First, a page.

Microsoft Debuts Office Live Meeting 2007

After working on it "fast and furiously" for two years, according to Roger Murff, director of marketing for Microsoft's Unified Communications Services group, the company unveiled Office Live Meeting 2007 at its annual Tech-Ed conference last month (June 4-8 in Orlando, Fla.). Not expected to be available in finished form until sometime this fall, Murff sees the upcoming service as an important piece of the company's overall Unified Communications and collaboration strategies.

Several of the new capabilities have their origins from over the past 10 years of Microsoft's experience in Web conferencing along with feedback from corporate users. Some of those new enhancements include a more simplified user interface that helps users better focus on content and a number of training and event features that give presenters the ability to offer handouts, public training sessions and advanced testing and grading.

Murff sat down with Redmond Editor Ed Scannell to discuss the strategic ramifications of the service for its Unified Communications plans and how and why it will finally make Web conferencing a more pervasive reality among larger IT shops.

Redmond: What's the strategic importance of this version of Office Live Meeting?

Roger Murff, Director of Marketing, Unified Communications Services, Microsoft

Murff: This is an important part of our Unified Communications vision, which is to streamline communications. It delivers, we think, on some important investment areas for users such as a significantly redesigned user interface. But to me the most exciting part of this release is a new, integrated rich media experience. Basically, [what] we're pulling together in one environment is two kinds of audio, both phone and computer audio or voice, live webcam video using Microsoft Roundtable, where you'll have 360-degree live video and support for showing rich media file formats. Last but not the least [is that] it's built on the same technology platform as the Web conferencing available in Office Communications Server 2007.

Is this the sort of product or solution we can expect to see a part of Microsoft's "Software Plus Services" (SPS) initiative over the short term?

Yes, this is a nice, clean example of what that's all about. Right now, for instance, you and I are having a Web conference looking at a PowerPoint presentation, using the same client, and we don't necessarily know whether we're using Live Meeting or Live Communications Server 2007 on the back-end. What matters is we can both have a rich client experience and that technology is being served out to us in the way that makes sense to an IT organization.

During beta testing did you get any unexpected feedback from the larger IT shops?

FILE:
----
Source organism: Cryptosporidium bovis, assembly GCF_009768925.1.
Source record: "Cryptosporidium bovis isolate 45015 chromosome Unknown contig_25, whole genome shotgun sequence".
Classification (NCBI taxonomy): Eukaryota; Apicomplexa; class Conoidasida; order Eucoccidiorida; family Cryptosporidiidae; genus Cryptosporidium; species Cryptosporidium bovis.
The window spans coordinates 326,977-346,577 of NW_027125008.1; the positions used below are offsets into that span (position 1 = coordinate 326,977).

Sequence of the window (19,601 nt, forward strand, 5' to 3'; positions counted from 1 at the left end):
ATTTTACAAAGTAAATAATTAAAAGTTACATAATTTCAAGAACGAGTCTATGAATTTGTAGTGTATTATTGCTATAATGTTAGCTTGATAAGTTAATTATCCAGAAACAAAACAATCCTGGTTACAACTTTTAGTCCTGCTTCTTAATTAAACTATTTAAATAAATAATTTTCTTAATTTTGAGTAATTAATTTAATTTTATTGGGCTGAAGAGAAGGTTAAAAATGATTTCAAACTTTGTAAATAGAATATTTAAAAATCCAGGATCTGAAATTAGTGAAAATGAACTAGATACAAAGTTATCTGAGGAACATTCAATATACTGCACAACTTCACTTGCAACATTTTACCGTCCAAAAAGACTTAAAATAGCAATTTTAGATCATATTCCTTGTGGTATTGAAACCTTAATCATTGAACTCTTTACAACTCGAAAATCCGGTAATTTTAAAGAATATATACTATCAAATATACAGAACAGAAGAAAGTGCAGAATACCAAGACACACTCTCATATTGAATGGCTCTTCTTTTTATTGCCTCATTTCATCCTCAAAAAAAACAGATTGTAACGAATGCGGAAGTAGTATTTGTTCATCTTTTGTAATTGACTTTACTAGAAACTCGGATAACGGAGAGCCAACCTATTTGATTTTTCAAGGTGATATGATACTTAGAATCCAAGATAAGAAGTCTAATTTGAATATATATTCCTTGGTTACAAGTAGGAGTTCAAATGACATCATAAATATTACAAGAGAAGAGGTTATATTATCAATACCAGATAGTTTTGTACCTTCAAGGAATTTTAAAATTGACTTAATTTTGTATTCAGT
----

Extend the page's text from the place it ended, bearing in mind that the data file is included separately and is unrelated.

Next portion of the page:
Some of the more interesting feedback from larger customers is around the fact [that] there's not just one kind of meeting. There are ad hoc meetings that aren't scheduled where people sitting at their desks need to have a conversation and do it through Web conferencing. There's a scheduled meeting that's slightly more structured and we're actually going to share a PowerPoint and maybe use a common whiteboard to take notes from that meeting. Then at the high end there are formal training sessions that could scale up to thousands of users. We think we're covering a lot of that with this release.

Roger Murff, Director of Marketing, Unified Communications Services, MicrosoftWhat are the short-term prospects for Web conferencing being accepted more broadly among larger shops?

The competition for Web conferencing is really planes, trains and automobiles. The market for Web conferencing is growing at a terrific rate right now, but there are a lot of people out there still not using Web conferencing. But with this more streamlined client experience we're trying to deliver, I think the chances of getting them to participate in a Web conference without having to really think about it and just doing it is better. I see more information workers getting more into Web conferencing to improve their productivity. Also, you're obviously reducing corporate costs as well as making people more productive and effective.

How much of an opportunity do you see for this product in the online training markets?

I think we've addressed the concerns of the larger customers wanting more online training and for handling events. Things we're offering here are the public event registration page, advanced testing and grading and a really cool one around rich recordings. We've had support for recordings for a while now, but now we support all these different rich media types. So now you have the ability to record all those different media types and play them back. You can play them back in a more efficient manner, and you're able to search based on a specific slide or presenter or a specific time in the meeting.

Who do you see as your major competitors?

There are some major competitors out there but this is still a fast-growing market with lots of activity. The innovation the competition is driving us and others to will only better serve users. The bottom line is we will have more people using Web conferencing and that's what I most want to see.

About the Author

Ed Scannell is the editor of Redmond magazine.


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